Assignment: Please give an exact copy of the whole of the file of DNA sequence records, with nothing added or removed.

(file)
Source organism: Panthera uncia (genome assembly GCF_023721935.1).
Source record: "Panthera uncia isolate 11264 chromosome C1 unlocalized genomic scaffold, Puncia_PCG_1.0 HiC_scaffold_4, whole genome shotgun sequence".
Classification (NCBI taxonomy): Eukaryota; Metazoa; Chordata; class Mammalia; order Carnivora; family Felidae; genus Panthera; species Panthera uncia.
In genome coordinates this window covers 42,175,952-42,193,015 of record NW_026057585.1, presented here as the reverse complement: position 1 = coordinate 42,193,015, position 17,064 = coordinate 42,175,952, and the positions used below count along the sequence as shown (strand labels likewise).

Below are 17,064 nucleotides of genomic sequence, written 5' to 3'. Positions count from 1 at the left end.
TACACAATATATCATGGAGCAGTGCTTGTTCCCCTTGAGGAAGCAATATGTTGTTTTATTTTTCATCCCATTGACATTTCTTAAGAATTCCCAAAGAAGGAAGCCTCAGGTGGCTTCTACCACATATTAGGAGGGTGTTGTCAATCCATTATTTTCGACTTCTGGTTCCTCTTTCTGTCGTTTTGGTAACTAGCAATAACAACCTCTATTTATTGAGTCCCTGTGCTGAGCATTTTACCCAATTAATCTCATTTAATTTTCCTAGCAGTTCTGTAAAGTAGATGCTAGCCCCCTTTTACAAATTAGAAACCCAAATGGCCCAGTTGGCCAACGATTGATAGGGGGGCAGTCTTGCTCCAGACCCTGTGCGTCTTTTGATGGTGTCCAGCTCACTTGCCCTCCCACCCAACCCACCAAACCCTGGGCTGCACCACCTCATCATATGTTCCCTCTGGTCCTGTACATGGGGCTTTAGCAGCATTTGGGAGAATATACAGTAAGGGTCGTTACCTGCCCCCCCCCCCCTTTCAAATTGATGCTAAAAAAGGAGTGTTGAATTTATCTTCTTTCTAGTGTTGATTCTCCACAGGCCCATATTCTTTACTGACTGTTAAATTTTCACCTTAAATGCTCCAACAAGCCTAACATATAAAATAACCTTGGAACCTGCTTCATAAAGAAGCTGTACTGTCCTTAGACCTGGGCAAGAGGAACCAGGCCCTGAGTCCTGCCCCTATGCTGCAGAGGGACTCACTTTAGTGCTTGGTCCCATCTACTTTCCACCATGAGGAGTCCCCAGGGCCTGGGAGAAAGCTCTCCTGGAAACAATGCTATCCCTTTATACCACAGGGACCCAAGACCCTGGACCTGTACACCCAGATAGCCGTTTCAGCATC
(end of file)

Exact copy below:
Source organism: Panthera uncia (genome assembly GCF_023721935.1).
Source record: "Panthera uncia isolate 11264 chromosome C1 unlocalized genomic scaffold, Puncia_PCG_1.0 HiC_scaffold_4, whole genome shotgun sequence".
Classification (NCBI taxonomy): Eukaryota; Metazoa; Chordata; class Mammalia; order Carnivora; family Felidae; genus Panthera; species Panthera uncia.
In genome coordinates this window covers 42,175,952-42,193,015 of record NW_026057585.1, presented here as the reverse complement: position 1 = coordinate 42,193,015, position 17,064 = coordinate 42,175,952, and the positions used below count along the sequence as shown (strand labels likewise).

Below are 17,064 nucleotides of genomic sequence, written 5' to 3'. Positions count from 1 at the left end.
TACACAATATATCATGGAGCAGTGCTTGTTCCCCTTGAGGAAGCAATATGTTGTTTTATTTTTCATCCCATTGACATTTCTTAAGAATTCCCAAAGAAGGAAGCCTCAGGTGGCTTCTACCACATATTAGGAGGGTGTTGTCAATCCATTATTTTCGACTTCTGGTTCCTCTTTCTGTCGTTTTGGTAACTAGCAATAACAACCTCTATTTATTGAGTCCCTGTGCTGAGCATTTTACCCAATTAATCTCATTTAATTTTCCTAGCAGTTCTGTAAAGTAGATGCTAGCCCCCTTTTACAAATTAGAAACCCAAATGGCCCAGTTGGCCAACGATTGATAGGGGGGCAGTCTTGCTCCAGACCCTGTGCGTCTTTTGATGGTGTCCAGCTCACTTGCCCTCCCACCCAACCCACCAAACCCTGGGCTGCACCACCTCATCATATGTTCCCTCTGGTCCTGTACATGGGGCTTTAGCAGCATTTGGGAGAATATACAGTAAGGGTCGTTACCTGCCCCCCCCCCCCTTTCAAATTGATGCTAAAAAAGGAGTGTTGAATTTATCTTCTTTCTAGTGTTGATTCTCCACAGGCCCATATTCTTTACTGACTGTTAAATTTTCACCTTAAATGCTCCAACAAGCCTAACATATAAAATAACCTTGGAACCTGCTTCATAAAGAAGCTGTACTGTCCTTAGACCTGGGCAAGAGGAACCAGGCCCTGAGTCCTGCCCCTATGCTGCAGAGGGACTCACTTTAGTGCTTGGTCCCATCTACTTTCCACCATGAGGAGTCCCCAGGGCCTGGGAGAAAGCTCTCCTGGAAACAATGCTATCCCTTTATACCACAGGGACCCAAGACCCTGGACCTGTACACCCAGATAGCCGTTTCAGCATC